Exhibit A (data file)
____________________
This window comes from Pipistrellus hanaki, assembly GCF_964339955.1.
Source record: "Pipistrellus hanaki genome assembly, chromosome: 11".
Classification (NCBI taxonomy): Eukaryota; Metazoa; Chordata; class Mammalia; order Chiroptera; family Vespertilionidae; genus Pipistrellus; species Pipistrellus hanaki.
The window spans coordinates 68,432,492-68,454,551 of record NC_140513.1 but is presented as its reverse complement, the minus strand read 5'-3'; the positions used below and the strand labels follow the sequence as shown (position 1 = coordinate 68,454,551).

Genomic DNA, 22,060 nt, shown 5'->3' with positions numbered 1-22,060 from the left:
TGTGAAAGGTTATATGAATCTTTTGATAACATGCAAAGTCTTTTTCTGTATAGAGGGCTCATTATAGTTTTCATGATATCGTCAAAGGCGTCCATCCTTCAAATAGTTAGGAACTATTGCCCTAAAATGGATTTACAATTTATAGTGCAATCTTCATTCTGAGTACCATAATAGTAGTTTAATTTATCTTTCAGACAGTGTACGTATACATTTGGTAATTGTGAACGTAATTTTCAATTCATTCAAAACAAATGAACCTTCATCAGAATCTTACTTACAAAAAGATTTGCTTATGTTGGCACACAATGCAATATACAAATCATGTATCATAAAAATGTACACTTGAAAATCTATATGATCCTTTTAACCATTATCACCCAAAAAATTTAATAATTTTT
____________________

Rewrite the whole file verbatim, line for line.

This window comes from Pipistrellus hanaki, assembly GCF_964339955.1.
Source record: "Pipistrellus hanaki genome assembly, chromosome: 11".
Classification (NCBI taxonomy): Eukaryota; Metazoa; Chordata; class Mammalia; order Chiroptera; family Vespertilionidae; genus Pipistrellus; species Pipistrellus hanaki.
The window spans coordinates 68,432,492-68,454,551 of record NC_140513.1 but is presented as its reverse complement, the minus strand read 5'-3'; the positions used below and the strand labels follow the sequence as shown (position 1 = coordinate 68,454,551).

Genomic DNA, 22,060 nt, shown 5'->3' with positions numbered 1-22,060 from the left:
TGTGAAAGGTTATATGAATCTTTTGATAACATGCAAAGTCTTTTTCTGTATAGAGGGCTCATTATAGTTTTCATGATATCGTCAAAGGCGTCCATCCTTCAAATAGTTAGGAACTATTGCCCTAAAATGGATTTACAATTTATAGTGCAATCTTCATTCTGAGTACCATAATAGTAGTTTAATTTATCTTTCAGACAGTGTACGTATACATTTGGTAATTGTGAACGTAATTTTCAATTCATTCAAAACAAATGAACCTTCATCAGAATCTTACTTACAAAAAGATTTGCTTATGTTGGCACACAATGCAATATACAAATCATGTATCATAAAAATGTACACTTGAAAATCTATATGATCCTTTTAACCATTATCACCCAAAAAATTTAATAATTTTT